Why competing in the skills Olympics could boost UK growth

Opening ceremony

Vuvuzelas, samba dancing, flags and a whole lot of feel good factor - a huge party has been taking place in Brazil but for once its not to mark a sporting event.

Instead 1,200 young people from around the globe gathered to compete for medals in the World Skills competition.

Limbering up for the UK was Robert Johnson, in the Plastering and Drywall category.

He left school at 16 to work for his dad's plastering company in Middlesbrough.

"I've been practising three or four days a week as well as helping my dad keep the family business going," says Robert, who has six years plastering experience.

Image caption Robert surrounded his plaster globe with mirrors to make it appear to float

Alongside building skills, under 25 year olds are displaying their talents in trades as diverse as landscape gardening, plumbing, electronics, carpentry, graphic design, robotics, baking and beauty therapy.

As at any championship team morale is vital.

The New Zealand team start every morning with the Haka and the Swiss team have a 600 strong supporters club who follow their finalists around the world.

And companies turn up to assess the potential talent for recruitment.

"Like sport stars we need to reward technical people," says Dr Ji Oh Song, Executive Vice President of Samsung. He has been coming to this event for 9 years.

"This is a more important area than sports. This is related to the productivity and wellbeing of people."

In his home country, Korea, World Skills finalists are treated like stars, with winners receiving gifts including cash and houses.

Image caption Korea's Yeong Hwan Seo will be feted on his return home having won the gold medal for plastic die engineering
Image caption Samsung's Ji Oh Song says vocational skills are more important than sports skills

Team USA were invited to meet the President at the White House and the French finalists went to the Élysée Palace. Here in the host nation, Brazil, winners will have their university fees paid for them.

By contrast the UK team got sandwiches and a speech from the Dragon's Den entrepreneur, Theo Paphitis.

Governments who don't really get behind the games here are missing a real opportunity to make a difference on home soil, according to Jet Bussemaker, the Minister of Education, Culture and Science in the Netherlands.

The Netherlands plans to put their finalists' faces on posters at bus stops all over the country.

"What these guys are doing here is very, very difficult but it is very much needed for the economy of tomorrow," she says.

Image caption Jonathan Gill and Matthew Beasley won silver medals for landscape gardening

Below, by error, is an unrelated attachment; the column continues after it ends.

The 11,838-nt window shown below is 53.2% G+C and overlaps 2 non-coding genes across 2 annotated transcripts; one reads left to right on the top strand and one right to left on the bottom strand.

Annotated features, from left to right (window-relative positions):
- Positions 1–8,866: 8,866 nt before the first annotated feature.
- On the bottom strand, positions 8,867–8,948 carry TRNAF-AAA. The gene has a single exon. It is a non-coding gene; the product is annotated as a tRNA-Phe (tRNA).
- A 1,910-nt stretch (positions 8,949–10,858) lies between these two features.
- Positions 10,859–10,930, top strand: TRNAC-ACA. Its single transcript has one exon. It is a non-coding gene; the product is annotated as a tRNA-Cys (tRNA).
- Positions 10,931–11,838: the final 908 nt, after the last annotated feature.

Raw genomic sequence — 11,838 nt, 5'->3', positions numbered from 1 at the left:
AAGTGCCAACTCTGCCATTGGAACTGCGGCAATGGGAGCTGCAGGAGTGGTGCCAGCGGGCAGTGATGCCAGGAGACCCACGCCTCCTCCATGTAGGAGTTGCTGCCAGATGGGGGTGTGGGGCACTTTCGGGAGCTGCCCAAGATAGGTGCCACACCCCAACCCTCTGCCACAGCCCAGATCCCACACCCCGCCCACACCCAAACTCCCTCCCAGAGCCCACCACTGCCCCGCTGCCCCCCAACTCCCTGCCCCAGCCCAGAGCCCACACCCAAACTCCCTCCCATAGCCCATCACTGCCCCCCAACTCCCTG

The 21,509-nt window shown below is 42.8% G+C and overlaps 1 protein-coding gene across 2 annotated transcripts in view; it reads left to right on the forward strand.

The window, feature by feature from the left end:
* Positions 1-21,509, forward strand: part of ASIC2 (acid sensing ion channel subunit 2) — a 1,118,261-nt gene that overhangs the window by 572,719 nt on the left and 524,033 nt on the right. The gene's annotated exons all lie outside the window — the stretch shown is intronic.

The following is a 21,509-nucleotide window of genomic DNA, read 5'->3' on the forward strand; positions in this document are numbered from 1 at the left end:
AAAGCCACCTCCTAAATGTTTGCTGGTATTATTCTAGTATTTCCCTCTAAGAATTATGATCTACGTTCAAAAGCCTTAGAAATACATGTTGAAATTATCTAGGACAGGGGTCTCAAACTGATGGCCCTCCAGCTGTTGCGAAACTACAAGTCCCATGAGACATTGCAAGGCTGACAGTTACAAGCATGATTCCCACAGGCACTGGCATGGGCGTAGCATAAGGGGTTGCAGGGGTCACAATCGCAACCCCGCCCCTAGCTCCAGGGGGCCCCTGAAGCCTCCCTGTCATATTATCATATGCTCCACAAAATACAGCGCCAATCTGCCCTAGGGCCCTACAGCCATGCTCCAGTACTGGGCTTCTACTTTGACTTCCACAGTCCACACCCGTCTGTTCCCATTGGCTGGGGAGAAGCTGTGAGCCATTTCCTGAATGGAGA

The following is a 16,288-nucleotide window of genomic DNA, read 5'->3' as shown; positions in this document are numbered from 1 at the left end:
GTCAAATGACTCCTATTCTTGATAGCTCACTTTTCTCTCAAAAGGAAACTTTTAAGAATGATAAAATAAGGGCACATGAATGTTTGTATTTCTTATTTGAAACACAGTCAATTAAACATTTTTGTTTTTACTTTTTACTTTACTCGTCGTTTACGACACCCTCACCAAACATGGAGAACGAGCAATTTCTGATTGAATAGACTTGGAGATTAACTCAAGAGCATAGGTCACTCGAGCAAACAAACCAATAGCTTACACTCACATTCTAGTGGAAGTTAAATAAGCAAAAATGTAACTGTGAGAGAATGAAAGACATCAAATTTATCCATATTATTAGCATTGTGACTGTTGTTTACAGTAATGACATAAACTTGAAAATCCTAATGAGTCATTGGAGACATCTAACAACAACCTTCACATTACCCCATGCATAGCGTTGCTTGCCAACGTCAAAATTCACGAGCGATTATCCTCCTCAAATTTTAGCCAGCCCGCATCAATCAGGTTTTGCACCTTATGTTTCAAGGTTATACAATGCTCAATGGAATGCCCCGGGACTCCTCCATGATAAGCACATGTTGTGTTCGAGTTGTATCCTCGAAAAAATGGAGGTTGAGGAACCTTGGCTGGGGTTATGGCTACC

Image copyright World Skills International
Image caption Skills being tested range from construction skills to beautician services. Photo courtesy of WorldSkills International

After four intense days the competitors put the finishing touches to their works.

Florists are completing their colourful arrangements and fresh bakery smells waft from the kitchen area.

Robert the young plasterer from Middlesbrough, has made a globe out of plaster and surrounded it with mirrors to give the impression it is suspended mid-air.

Welder, Reece Taylor, has battled through the competition with a broken arm, refusing to get a cast put on in case it rules him out of the competition.

There's a consensus however that although team UK have given it their all, more needs to be done at home to recognise their efforts.

Image caption Jet Bussemaker, Minister of Education in the Netherlands says these skills are critical for the economy of the future

"If you compare it to the Olympics we get nowhere near the recognition that the athletes get there," says George Callow, who won gold for cabinet making at the World Skills final in Leipzig in 2013.

"Everyone competing here is an athlete in their trade and they're at the top of the game in the world."

Allan Cook, chairman of Atkins, one of the biggest engineering companies in the UK tends to agree that Britain is failing to inspire a young generation of vocational workers.

"We think we need 1.8 million engineers; graduates, technicians, apprentices into our industry by 2020. Without them we will struggle," he says.

Image caption Aircraft maintenance finalists work on helicopter engines brought in for the event.

Here in São Paulo, the results are in and as expected the big winners of the night were Korea and Brazil, but it's been a good competition for Team UK with three gold, four silver and two bronze medals.

Cabinet maker Edward Harringman, beauty therapist Rianne Chester and plumbing and heating finalist Gary Doyle all came top of the shop. The landscape gardeners and aircraft maintenance lads are chuffed with their silver medals too.

Robert, the plasterer, didn't quite make the podium but did get a medallion of excellence and can now officially say he is one of the best plasterers in the world.

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